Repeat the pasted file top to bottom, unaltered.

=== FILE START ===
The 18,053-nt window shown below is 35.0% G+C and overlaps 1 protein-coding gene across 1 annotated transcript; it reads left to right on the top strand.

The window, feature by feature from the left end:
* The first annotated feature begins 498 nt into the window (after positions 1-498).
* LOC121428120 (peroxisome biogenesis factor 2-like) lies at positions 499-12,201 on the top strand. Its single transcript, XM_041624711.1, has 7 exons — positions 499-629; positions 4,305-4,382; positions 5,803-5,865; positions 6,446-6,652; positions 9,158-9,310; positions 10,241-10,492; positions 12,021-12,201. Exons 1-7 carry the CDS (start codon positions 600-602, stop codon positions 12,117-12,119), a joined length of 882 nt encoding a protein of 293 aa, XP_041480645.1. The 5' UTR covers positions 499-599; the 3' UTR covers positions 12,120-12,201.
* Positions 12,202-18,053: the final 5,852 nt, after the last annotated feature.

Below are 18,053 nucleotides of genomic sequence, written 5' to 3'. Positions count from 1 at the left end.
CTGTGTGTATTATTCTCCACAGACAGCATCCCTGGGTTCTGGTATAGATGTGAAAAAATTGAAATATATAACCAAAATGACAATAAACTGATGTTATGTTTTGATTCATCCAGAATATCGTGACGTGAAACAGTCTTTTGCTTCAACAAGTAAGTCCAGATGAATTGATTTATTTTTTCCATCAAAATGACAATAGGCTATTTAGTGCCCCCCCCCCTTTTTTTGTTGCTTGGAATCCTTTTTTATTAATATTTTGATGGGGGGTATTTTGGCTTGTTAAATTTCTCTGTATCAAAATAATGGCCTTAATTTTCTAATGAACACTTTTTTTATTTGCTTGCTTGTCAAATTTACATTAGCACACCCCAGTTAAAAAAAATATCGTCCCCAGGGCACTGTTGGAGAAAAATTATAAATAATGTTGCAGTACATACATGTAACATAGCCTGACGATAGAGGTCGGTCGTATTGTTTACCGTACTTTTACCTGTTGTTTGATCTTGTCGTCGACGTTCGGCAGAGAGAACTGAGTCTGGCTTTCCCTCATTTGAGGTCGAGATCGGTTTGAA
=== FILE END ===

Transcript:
The 18,053-nt window shown below is 35.0% G+C and overlaps 1 protein-coding gene across 1 annotated transcript; it reads left to right on the top strand.

The window, feature by feature from the left end:
* The first annotated feature begins 498 nt into the window (after positions 1-498).
* LOC121428120 (peroxisome biogenesis factor 2-like) lies at positions 499-12,201 on the top strand. Its single transcript, XM_041624711.1, has 7 exons — positions 499-629; positions 4,305-4,382; positions 5,803-5,865; positions 6,446-6,652; positions 9,158-9,310; positions 10,241-10,492; positions 12,021-12,201. Exons 1-7 carry the CDS (start codon positions 600-602, stop codon positions 12,117-12,119), a joined length of 882 nt encoding a protein of 293 aa, XP_041480645.1. The 5' UTR covers positions 499-599; the 3' UTR covers positions 12,120-12,201.
* Positions 12,202-18,053: the final 5,852 nt, after the last annotated feature.

Below are 18,053 nucleotides of genomic sequence, written 5' to 3'. Positions count from 1 at the left end.
CTGTGTGTATTATTCTCCACAGACAGCATCCCTGGGTTCTGGTATAGATGTGAAAAAATTGAAATATATAACCAAAATGACAATAAACTGATGTTATGTTTTGATTCATCCAGAATATCGTGACGTGAAACAGTCTTTTGCTTCAACAAGTAAGTCCAGATGAATTGATTTATTTTTTCCATCAAAATGACAATAGGCTATTTAGTGCCCCCCCCCCTTTTTTTGTTGCTTGGAATCCTTTTTTATTAATATTTTGATGGGGGGTATTTTGGCTTGTTAAATTTCTCTGTATCAAAATAATGGCCTTAATTTTCTAATGAACACTTTTTTTATTTGCTTGCTTGTCAAATTTACATTAGCACACCCCAGTTAAAAAAAATATCGTCCCCAGGGCACTGTTGGAGAAAAATTATAAATAATGTTGCAGTACATACATGTAACATAGCCTGACGATAGAGGTCGGTCGTATTGTTTACCGTACTTTTACCTGTTGTTTGATCTTGTCGTCGACGTTCGGCAGAGAGAACTGAGTCTGGCTTTCCCTCATTTGAGGTCGAGATCGGTTTGAA